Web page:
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Would you buy stuff from a cargo container in a downtown parking lot?

$239,000 cost of proposed downtown pop-up container stores would be supported by previously approved provincial grants
Pop-up stores
If City Council agrees, refurbished cargo containers (not necessarily as illustrated) will be placed in parking lots, the new downtown plaza and other core-area locations as pop-up stores

City Council will be asked Monday to approve spending $239,000 on refurbished shipping containers to be placed downtown as pop-up retail stores.

"These units...can be located at points of interest including the Port of Sault Ste. Marie, the Ermatinger Old Stone House, on streets during community events, used for special events in the future plaza (e.g. Christmas market) or can be placed within various public parking lots," says Stephen Turco, senior city planner.

"These units can be used to activate these spaces, but also provide a mechanism to support local small businesses."

In a report to council members, Turco says: "Programming is also envisioned that would allow entrepreneurs to start-up and trial new businesses that could then be established in the downtown once successful."

"Staff envision making these units available to small businesses, such as arts and craft retailers, food and beverage vendors, or other specialty businesses which can support the ongoing activities that are occurring at the various public spaces."

"For example, a modular unit can be set up at the Port of Sault Ste. Marie, and used as a local gift store for passengers disembarking the various cruise ships that dock there," Turco said.

Last year, Mill Market Inc. was forced to remove a collection of wooden vendor sheds placed outside its main waterfront building, just before the popular farmers' market was taken over by a vendors' group.

City officials said then that the market owed $25,500 in provincial fines for building infractions.

The report going to City Council on Monday doesn't address how the pop-up containers will be configured to comply with building regulations.

The container shops are one part of $549,000 in projects for which council's go-ahead will be sought.

"All funding for these projects has already been approved by City Council, and will be supported by funding contributions from Northern Ontario Heritage Fund; Ontario Ministry of Agriculture, Food and Rural Affairs; and the Downtown Association," Turco said.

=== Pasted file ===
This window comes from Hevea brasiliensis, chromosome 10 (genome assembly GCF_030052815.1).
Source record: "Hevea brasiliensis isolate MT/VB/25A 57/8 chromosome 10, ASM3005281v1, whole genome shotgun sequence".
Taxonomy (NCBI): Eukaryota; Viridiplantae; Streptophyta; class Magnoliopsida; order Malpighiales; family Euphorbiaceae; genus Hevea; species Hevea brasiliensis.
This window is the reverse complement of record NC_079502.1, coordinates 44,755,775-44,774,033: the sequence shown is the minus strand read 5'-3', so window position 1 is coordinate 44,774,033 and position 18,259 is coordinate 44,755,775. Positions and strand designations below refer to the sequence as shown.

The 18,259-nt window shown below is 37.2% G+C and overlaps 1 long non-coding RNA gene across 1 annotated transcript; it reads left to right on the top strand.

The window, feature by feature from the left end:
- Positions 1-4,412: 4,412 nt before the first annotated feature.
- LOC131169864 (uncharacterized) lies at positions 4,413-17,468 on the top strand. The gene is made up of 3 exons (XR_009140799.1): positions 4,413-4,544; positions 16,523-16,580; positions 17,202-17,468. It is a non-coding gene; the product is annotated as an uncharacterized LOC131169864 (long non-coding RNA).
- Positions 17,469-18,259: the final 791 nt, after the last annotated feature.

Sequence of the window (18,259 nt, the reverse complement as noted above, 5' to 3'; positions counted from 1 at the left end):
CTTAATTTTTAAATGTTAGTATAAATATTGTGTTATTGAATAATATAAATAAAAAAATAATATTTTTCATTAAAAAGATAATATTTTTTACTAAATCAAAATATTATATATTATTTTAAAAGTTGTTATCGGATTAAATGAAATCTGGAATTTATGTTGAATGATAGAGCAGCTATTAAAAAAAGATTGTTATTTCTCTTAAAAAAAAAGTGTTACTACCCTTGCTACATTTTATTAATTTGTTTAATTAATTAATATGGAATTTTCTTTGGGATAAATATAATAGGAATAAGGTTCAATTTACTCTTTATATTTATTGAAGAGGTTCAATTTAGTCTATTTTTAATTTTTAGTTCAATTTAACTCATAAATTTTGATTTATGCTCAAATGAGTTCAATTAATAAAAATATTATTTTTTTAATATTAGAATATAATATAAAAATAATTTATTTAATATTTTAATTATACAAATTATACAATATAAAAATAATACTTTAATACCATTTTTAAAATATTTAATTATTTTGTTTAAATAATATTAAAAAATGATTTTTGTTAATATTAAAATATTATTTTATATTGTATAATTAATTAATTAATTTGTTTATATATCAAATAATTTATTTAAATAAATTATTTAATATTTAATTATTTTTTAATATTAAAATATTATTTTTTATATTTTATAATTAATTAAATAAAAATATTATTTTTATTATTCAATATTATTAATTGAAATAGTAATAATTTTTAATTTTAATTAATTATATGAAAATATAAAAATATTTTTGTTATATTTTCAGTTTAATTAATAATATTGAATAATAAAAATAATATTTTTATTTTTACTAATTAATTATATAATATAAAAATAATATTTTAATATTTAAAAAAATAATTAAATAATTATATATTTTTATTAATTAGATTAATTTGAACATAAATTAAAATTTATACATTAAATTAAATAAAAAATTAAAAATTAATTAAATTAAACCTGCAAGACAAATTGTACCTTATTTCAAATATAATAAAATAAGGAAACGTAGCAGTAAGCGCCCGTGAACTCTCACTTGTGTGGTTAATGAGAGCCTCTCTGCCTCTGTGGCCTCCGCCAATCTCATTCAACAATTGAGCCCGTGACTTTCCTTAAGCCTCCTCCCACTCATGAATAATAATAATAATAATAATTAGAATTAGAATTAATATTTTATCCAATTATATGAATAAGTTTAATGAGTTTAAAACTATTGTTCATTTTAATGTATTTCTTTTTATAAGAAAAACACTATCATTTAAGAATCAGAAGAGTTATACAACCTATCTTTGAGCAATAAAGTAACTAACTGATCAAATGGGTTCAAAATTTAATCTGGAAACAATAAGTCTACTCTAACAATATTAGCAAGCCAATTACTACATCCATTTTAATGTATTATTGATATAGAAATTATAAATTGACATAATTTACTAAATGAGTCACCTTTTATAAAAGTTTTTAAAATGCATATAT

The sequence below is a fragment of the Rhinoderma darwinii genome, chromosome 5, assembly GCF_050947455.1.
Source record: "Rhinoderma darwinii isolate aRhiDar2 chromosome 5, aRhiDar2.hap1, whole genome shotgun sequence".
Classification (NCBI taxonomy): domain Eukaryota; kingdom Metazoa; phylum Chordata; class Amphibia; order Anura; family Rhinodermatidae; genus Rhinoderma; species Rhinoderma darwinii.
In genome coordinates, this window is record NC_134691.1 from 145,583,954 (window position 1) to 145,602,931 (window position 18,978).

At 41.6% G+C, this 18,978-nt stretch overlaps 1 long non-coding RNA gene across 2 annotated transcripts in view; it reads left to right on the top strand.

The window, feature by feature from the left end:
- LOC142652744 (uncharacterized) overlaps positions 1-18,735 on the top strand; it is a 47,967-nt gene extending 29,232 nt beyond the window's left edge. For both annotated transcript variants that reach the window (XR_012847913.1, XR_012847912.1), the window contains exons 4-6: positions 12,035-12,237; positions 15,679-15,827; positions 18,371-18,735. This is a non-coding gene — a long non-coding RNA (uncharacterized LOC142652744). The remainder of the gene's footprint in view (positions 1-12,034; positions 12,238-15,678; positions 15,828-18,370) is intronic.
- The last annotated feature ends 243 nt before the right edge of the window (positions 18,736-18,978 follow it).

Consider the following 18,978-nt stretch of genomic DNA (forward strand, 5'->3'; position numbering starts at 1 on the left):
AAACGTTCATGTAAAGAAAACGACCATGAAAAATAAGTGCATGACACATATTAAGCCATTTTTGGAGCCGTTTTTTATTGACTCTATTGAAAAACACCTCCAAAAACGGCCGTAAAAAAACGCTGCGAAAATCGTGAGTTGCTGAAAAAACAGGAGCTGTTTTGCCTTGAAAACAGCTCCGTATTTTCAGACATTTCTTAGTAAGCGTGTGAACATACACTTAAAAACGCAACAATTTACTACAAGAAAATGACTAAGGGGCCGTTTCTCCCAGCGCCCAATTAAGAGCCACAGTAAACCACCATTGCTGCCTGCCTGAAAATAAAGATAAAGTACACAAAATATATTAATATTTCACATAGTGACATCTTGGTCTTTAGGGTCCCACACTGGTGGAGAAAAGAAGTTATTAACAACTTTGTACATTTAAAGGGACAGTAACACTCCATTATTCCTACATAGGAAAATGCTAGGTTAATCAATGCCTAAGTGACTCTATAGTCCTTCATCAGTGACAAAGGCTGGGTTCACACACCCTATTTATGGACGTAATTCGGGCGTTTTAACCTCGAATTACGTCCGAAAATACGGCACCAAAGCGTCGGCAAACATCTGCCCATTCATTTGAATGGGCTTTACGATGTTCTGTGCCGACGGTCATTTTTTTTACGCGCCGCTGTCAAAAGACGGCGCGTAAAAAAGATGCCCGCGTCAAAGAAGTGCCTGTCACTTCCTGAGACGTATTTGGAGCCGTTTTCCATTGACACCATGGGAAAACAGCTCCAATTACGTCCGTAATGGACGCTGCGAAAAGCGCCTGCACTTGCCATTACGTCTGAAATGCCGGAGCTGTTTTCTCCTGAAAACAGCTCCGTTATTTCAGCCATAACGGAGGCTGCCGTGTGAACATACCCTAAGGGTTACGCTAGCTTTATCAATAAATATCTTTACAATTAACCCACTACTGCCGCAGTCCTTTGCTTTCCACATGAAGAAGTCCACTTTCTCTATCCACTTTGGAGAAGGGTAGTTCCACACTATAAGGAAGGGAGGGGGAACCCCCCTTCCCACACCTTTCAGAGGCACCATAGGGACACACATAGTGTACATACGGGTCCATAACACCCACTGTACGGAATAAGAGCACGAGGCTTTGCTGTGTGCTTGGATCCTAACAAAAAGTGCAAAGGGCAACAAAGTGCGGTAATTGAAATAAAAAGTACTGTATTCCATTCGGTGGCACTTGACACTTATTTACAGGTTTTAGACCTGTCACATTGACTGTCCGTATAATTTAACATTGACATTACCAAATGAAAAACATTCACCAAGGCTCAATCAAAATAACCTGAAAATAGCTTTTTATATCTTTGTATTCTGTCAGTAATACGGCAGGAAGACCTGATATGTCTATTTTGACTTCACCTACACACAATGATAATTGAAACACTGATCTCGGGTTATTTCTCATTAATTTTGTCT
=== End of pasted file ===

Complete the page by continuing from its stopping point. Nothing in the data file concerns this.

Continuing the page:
Here's how he described the other projects:

Downtown pedestrian wayfinding: Continuing on the previously approved city-wide wayfinding strategy, staff is now recommending pedestrian-scale wayfinding signage for the downtown area. Pedestrian-scale wayfinding is typically lower, and smaller, and assists pedestrians navigating through downtown. This type of signage is especially important for tourists to the city, but also helps establish a sense of place for residents of the community. It is estimated that the design, fabrication and installation of pedestrian scale wayfinding can be completed for approximately $250,000. This estimate was obtained from Corbin Design, who completed the city-wide wayfinding strategy. To move forward with this project, staff is recommending a request for proposals to complete sign design and mapping, fabrication and installation. The wayfinding signage will be consistent with the recently approved city-wide wayfinding strategy, and will incorporate the city’s corporate branding.

Farmers Market Preliminary Design: Given the memorandum of understanding to re-use of the former Gateway site for the Bawating Urban Indigenous Hub and Housing Project, a new location for the farmers’ market needs to be established. Given the progress of the proposed downtown plaza, it was determined that locating the farmers’ market next to the plaza would create a number of positive synergies, and would help to program the plaza on an ongoing basis. Aligned with this rationale, council has provided the authorization to purchase 73 Brock Street (former Union Cab building). Working with Brook McIlroy Inc. (the designers of the plaza project), staff received an estimate to complete a preliminary design exercise for $60,000. This preliminary design work would help solidify space requirements for the farmers’ market and establish preliminary concepts and costs for a future market building. Should council approve this work, staff is requesting to single source this design work to Brook McIlroy, as the design of the farmers’ market building is integral to the overall design of the plaza.

Beautification elements: Should any of the above projects come in under budget, staff would propose to use the balance of the funds to acquire streetscape equipment and beautification items (benches, planters, etc.) for the downtown.

Monday's City Council meeting will be livestreamed on SooToday starting at 4:30 p.m.

David Helwig

About the Author: David Helwig

David Helwig's journalism career spans seven decades beginning in the 1960s. His work has been recognized with national and international awards.
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